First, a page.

Advanced titanium dioxide-polytetrafluorethylene (TiO2-PTFE) nanocomposite coatings on stainless steel surfaces with antibacterial and anti-corrosion properties

Shuai Zhang, Xinjin Liang, Geoffrey Michael Gadd, Qi Zhao (Lead / Corresponding author)

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Abstract

Bacterial infection and corrosion are two of the most common causes of the failure for the use of biomedical metallic implants. In this paper, we developed a facile two-step approach for synthesizing a TiO2-PTFE nanocomposite coating on stainless steel substrate with both antibacterial and anticorrosion properties by using a sol-gel dip coating technique. A sub-layer of bioinspired polydopamine (PDA) was first coated on the stainless steel substrate to improve the adhesion and reactivity, then TiO2-PTFE was uniformly co-deposited onto the PDA sub-layer. Both PTFE and TiO2 contents had a significant influence on the surface energy of the TiO2-PTFE coating. The coating with the total surface energy of 26 mJ/m2 exhibited minimal bacterial adhesion against both Gram-negative Escherichia coli WT F1693 and Gram-positive Staphylococcus aureus F1557, which was explained using the extended DLVO theory. Benefiting from the synergistic effect between TiO2 and PTFE, the TiO2-PTFE coating showed improved corrosion resistance in artificial body fluids compared with the sole TiO2 coating or PTFE coating. The TiO2-PTFE coating also demonstrated extraordinary biocompatibility with fibroblast cells in culture, making it a prospective strategy to overcome current challenges in the use of metallic implants.
Original languageEnglish
Pages (from-to)231-241
Number of pages11
JournalApplied Surface Science
Volume490
Early online date8 Jun 2019
DOIs
Publication statusPublished - 1 Oct 2019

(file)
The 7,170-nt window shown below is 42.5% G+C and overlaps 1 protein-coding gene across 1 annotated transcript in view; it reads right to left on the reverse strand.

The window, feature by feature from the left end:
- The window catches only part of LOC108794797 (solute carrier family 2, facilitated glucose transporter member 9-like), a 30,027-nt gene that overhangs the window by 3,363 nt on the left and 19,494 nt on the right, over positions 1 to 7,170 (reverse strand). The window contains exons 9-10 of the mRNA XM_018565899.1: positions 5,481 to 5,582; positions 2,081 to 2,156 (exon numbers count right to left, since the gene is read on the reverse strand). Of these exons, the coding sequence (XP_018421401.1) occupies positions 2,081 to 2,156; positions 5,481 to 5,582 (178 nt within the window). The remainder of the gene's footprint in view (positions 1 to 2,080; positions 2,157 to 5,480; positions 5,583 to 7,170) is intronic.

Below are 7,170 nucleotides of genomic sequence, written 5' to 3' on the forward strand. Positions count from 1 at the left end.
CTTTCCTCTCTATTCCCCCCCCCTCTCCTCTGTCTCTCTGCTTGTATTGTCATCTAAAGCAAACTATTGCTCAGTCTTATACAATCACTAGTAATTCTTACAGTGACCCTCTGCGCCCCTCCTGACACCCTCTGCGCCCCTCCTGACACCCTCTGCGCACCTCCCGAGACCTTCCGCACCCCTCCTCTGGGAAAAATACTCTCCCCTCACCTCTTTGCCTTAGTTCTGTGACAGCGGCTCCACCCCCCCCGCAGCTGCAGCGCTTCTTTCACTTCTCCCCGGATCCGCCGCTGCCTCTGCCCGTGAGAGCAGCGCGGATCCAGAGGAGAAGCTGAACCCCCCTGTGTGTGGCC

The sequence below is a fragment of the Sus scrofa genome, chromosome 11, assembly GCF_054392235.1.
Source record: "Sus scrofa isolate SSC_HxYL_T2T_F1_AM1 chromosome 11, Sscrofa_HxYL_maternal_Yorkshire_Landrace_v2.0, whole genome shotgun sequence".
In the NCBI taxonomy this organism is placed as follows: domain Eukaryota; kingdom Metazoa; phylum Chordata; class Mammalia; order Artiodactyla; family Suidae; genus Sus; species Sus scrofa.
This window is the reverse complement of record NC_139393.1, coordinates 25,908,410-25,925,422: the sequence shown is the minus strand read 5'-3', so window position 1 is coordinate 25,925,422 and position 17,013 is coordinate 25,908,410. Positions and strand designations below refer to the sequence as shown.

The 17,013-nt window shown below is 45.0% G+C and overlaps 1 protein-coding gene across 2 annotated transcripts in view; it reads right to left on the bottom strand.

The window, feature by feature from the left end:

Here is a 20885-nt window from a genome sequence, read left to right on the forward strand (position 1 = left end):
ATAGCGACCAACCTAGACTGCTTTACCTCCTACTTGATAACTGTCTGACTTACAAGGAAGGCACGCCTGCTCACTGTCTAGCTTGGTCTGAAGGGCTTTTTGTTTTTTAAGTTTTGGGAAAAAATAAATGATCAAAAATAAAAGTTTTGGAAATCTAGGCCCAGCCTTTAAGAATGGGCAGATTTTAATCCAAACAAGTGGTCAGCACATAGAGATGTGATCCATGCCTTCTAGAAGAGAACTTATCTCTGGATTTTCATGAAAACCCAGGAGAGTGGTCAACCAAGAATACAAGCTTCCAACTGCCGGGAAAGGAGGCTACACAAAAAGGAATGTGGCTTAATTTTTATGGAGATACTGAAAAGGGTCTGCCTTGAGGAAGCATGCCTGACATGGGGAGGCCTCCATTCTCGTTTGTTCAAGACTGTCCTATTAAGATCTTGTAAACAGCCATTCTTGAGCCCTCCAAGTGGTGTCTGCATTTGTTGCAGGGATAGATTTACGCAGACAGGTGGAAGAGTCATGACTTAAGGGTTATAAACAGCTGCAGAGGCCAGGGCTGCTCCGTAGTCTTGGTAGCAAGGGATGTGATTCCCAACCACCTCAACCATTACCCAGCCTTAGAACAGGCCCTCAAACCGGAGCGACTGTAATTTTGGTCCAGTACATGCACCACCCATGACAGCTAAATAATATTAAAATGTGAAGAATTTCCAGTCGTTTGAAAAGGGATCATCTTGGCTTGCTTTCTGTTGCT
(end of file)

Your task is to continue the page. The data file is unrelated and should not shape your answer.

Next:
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Stainless Steel
Polytetrafluoroethylene
Polytetrafluoroethylenes
titanium oxides
Titanium dioxide
stainless steels
Nanocomposites
corrosion
nanocomposites
Stainless steel
Corrosion
coatings
Coatings
surface energy
Interfacial energy
adhesion
Adhesion
body fluids
staphylococcus
fibroblasts

Keywords

  • Titanium dioxide
  • Polytetrafluoroethylene
  • Surface energy
  • Antibacterial activity
  • Corrosion

Cite this

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title = "Advanced titanium dioxide-polytetrafluorethylene (TiO2-PTFE) nanocomposite coatings on stainless steel surfaces with antibacterial and anti-corrosion properties",
abstract = "Bacterial infection and corrosion are two of the most common causes of the failure for the use of biomedical metallic implants. In this paper, we developed a facile two-step approach for synthesizing a TiO2-PTFE nanocomposite coating on stainless steel substrate with both antibacterial and anticorrosion properties by using a sol-gel dip coating technique. A sub-layer of bioinspired polydopamine (PDA) was first coated on the stainless steel substrate to improve the adhesion and reactivity, then TiO2-PTFE was uniformly co-deposited onto the PDA sub-layer. Both PTFE and TiO2 contents had a significant influence on the surface energy of the TiO2-PTFE coating. The coating with the total surface energy of 26 mJ/m2 exhibited minimal bacterial adhesion against both Gram-negative Escherichia coli WT F1693 and Gram-positive Staphylococcus aureus F1557, which was explained using the extended DLVO theory. Benefiting from the synergistic effect between TiO2 and PTFE, the TiO2-PTFE coating showed improved corrosion resistance in artificial body fluids compared with the sole TiO2 coating or PTFE coating. The TiO2-PTFE coating also demonstrated extraordinary biocompatibility with fibroblast cells in culture, making it a prospective strategy to overcome current challenges in the use of metallic implants.",